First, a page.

I recently helped a friend put up some drywall in an unfinished
bedroom. The walls are about 5' high and then do a 45 to the ceiling.
The flat part of the ceiling is about 6' wide. Being complete novices
in drywall (except for some other work we've done on our homes), the
joints on that 45 didn't come out that great.
My question is about putting up some sort of crown molding along that
45 degree joint. I don't recall every seeing it done. Is it feasible?
I was thinking about using some sort of standard crown molding and
modifying the bottom edge so it looks right. Any thoughts,
I will be doing exactly the same thing with oak
crown in our family room (at about 2.50/ft).
I started looking into this a few months ago and
bought this by Wayne Drake:
It seems to contain every possible configuration
you could ever come up with. I have not done it yet
but at least I have something to refer to.
Have you read the book yet? I'm not adverse to buying it but I'm not
sure if I need it. Did you buy the True Angle tools as well? Looks
like a simple plastic _____ (can't remember the name of that tool but I
have one) with a dial that has the degrees scribed on it (which is
actually a good idea).
I know what needs to be done, but yet everytime I do extensive molding
work I screw something up. Does the book talk about walls that are not
close to being straight, plum or square?
Incidentally, Amazon has a set of the the tools for $4 less then Quint
lists them for on its website.
I just bought the book without anything else.
I almost bought it from Amazon, but at the time they
were not selling the latest version - and it was
actually cheaper through his website.
I have read the part of the book that deals with
what we are talking about. In Ch 5, there is an extensive
discussion of cathederal/vaulted ceilings. He does stress
using the "true angle" device, but I am hoping that I can
get the angle measurements I need through a little trial
and error (I may regret being so cheap).
I did notice that he uses mostly stock crown with either
a 38 or 45 deg "spring angle". In the close-up photos
(which are extensive) there is no attempt to have the
molding sit flat - there is a small space which is actually
Anyway, to answer your other question, he does stress
that no angles in any house will be true, so each has to
be dealt with separately. He also encourages making a
mock-ups of the walls that you will be working with.
I have done quite a bit of crown in our house on a horizontal
plane and have gotten (?) pretty good at coping etc. This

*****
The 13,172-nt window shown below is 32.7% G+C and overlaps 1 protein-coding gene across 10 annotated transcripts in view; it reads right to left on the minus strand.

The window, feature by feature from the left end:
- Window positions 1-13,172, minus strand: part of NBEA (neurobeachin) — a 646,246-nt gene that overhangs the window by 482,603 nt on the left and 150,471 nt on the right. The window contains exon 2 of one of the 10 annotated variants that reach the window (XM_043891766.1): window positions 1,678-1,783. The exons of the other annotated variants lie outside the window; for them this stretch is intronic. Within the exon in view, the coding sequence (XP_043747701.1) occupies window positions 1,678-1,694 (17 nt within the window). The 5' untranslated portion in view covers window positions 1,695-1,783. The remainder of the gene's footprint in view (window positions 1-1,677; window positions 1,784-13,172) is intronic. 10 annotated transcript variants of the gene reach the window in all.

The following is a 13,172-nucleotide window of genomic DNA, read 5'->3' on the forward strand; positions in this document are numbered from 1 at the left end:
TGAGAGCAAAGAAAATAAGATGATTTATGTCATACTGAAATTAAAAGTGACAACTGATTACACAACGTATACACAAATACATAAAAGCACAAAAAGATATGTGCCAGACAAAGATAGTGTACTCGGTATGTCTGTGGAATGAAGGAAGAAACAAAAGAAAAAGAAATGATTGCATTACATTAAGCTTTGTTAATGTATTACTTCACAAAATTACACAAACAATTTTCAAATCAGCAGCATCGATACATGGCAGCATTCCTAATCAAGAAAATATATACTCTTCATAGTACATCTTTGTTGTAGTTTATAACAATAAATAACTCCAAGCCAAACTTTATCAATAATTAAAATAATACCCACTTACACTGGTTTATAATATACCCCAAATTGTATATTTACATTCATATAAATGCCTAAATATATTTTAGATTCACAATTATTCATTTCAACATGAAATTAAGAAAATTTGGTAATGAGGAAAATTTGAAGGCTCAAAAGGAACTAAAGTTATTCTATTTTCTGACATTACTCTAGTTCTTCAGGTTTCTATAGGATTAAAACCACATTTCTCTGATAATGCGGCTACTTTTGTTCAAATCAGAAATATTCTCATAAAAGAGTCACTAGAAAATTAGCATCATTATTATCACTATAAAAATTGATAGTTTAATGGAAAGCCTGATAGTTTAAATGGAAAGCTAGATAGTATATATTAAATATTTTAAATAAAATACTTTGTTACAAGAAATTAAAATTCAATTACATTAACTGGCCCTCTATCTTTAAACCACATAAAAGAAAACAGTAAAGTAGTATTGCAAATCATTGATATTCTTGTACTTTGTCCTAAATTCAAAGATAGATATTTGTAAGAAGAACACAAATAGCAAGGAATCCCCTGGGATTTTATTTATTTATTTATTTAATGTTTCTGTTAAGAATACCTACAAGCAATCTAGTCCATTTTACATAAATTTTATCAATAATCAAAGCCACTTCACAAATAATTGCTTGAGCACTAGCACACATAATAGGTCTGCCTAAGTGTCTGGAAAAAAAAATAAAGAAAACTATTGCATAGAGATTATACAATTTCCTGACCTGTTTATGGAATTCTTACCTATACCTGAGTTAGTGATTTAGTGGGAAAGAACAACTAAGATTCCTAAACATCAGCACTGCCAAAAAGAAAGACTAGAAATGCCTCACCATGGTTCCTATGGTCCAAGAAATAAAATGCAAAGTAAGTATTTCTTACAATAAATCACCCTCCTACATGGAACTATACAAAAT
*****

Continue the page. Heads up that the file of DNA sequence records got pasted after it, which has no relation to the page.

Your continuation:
vaulted ceiling will be a challenge because (as I said) it will
be stain grade oak all around. What I intend to do is use some
MDF crown to do some mock-ups & trial & error - and take
my good ole' time!
Crown is cut to run against a 90 degree ceiling. When you run against
a vault you have at least one part, either the top or bottom, that
does not lay flat against the wall or the ceiling.
Most of time you see the bottom laying flat against the wall and the
crown is actually running at the same angle as if it was in a normal
flat ceiling. Then it's just pushed up to make contact with the
vault. This method is fine except that all of the gap will be at the
top. Often this is done because you can cope a 45 on one side of the
pie shaped piece that turns into the vault and then split the angle of
the vault on the other side of the same piece. This leaves a gap all
along the wall and since the top of corner of the crown is sort of
"hanging" out into the room you will also have a gap showing where the
piece coming down the rake turns to meet the piece on the wall. If
you can see this either from the floor (if the room is wide enough) or
from a balcony you won't be happy with the results.
Most guys solve this problem buy splitting the difference and having
some gap showing against the wall and some showing at the ceiling.
This is probably the lesser of evils.
Another way to solve this problem is to reshape the back of the
molding so that it lays flat (or at least flatter) at the top and the
bottom. Depending on the angle of the vault and the "spring angle" of
the back side of the crown, you can take the molding to the joiner and
clip the corners on the back of the molding to change the "spring
angle" to one that is closer to your vault angle. This will help to
lessen the amount of visible gap at the top and bottom. If you choose
to modify the crown you need only do it to pieces that run parallel to
the floor as the pieces coming down the rake will be in a 90 degree
corner and will lay properly. This method does change the angle of
the front of the crown as it lays on the wall but as long as you don't
modify the front of the crown you can still get the angle for the pie
shaped piece needed to turn into the rake.
A lot of good info in that post. Thanks alot. I have 2 long lengths
that run parrellel to the floor, so I will try to modify the angle. I
was going to try to do that on the TS or the router table with a
chamfer bit, but the idea of using the jointer is even better.
If you can hold a scrap piece where you want it and look at the end of
the piece where the back hits the wall and the ceiling you can get an
idea of what you might need to remove to get the angle you want. You
can even scribe on the end of the piece to give yourself a reference.
It may take a few passes at the joiner to remove material from both
the top and bottom but you can get a better fit.
HomeOwnersHub.com is a website for homeowners and building and maintenance pros. It is not affiliated with any of the manufacturers or service providers discussed here.
All logos and trade names are the property of their respective owners.